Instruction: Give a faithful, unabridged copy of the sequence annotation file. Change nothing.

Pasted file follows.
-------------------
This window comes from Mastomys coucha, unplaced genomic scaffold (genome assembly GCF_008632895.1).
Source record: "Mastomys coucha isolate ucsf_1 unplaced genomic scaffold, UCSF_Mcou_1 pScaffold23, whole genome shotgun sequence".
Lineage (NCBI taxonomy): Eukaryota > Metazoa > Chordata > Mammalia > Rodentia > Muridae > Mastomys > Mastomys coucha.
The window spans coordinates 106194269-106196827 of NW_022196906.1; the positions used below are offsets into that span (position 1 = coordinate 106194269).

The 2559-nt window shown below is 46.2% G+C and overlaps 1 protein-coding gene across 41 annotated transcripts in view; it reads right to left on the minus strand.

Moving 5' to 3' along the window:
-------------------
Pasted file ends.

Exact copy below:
This window comes from Mastomys coucha, unplaced genomic scaffold (genome assembly GCF_008632895.1).
Source record: "Mastomys coucha isolate ucsf_1 unplaced genomic scaffold, UCSF_Mcou_1 pScaffold23, whole genome shotgun sequence".
Lineage (NCBI taxonomy): Eukaryota > Metazoa > Chordata > Mammalia > Rodentia > Muridae > Mastomys > Mastomys coucha.
The window spans coordinates 106194269-106196827 of NW_022196906.1; the positions used below are offsets into that span (position 1 = coordinate 106194269).

The 2559-nt window shown below is 46.2% G+C and overlaps 1 protein-coding gene across 41 annotated transcripts in view; it reads right to left on the minus strand.

Moving 5' to 3' along the window: